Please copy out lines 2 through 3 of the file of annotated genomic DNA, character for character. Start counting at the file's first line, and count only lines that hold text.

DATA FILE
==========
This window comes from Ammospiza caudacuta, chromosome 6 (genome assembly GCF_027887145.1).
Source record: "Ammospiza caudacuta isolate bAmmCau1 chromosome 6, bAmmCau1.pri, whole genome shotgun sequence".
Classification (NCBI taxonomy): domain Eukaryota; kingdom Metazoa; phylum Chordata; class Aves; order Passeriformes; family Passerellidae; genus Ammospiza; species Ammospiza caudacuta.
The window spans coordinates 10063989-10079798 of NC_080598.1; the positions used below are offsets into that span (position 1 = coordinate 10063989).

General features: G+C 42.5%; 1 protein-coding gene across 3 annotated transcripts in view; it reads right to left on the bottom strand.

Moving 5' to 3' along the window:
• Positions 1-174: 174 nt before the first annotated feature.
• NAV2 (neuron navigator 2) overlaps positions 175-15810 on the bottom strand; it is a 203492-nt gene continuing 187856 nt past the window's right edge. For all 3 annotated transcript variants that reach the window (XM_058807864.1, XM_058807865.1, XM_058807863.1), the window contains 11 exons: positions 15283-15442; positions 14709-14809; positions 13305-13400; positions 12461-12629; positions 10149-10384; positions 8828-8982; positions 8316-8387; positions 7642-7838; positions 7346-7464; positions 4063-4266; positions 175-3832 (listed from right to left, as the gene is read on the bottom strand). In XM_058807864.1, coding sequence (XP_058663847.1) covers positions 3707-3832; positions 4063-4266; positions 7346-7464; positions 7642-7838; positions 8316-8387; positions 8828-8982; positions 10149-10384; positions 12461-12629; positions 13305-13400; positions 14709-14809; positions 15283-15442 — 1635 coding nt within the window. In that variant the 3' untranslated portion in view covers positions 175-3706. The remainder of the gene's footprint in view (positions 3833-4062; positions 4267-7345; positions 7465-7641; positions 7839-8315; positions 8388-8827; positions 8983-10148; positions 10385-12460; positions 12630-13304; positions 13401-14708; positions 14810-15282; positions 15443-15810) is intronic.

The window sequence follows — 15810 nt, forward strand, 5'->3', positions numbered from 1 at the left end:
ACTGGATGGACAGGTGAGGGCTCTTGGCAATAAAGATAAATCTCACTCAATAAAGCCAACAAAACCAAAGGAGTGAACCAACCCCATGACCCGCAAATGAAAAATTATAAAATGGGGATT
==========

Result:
Source record: "Ammospiza caudacuta isolate bAmmCau1 chromosome 6, bAmmCau1.pri, whole genome shotgun sequence".
Classification (NCBI taxonomy): domain Eukaryota; kingdom Metazoa; phylum Chordata; class Aves; order Passeriformes; family Passerellidae; genus Ammospiza; species Ammospiza caudacuta.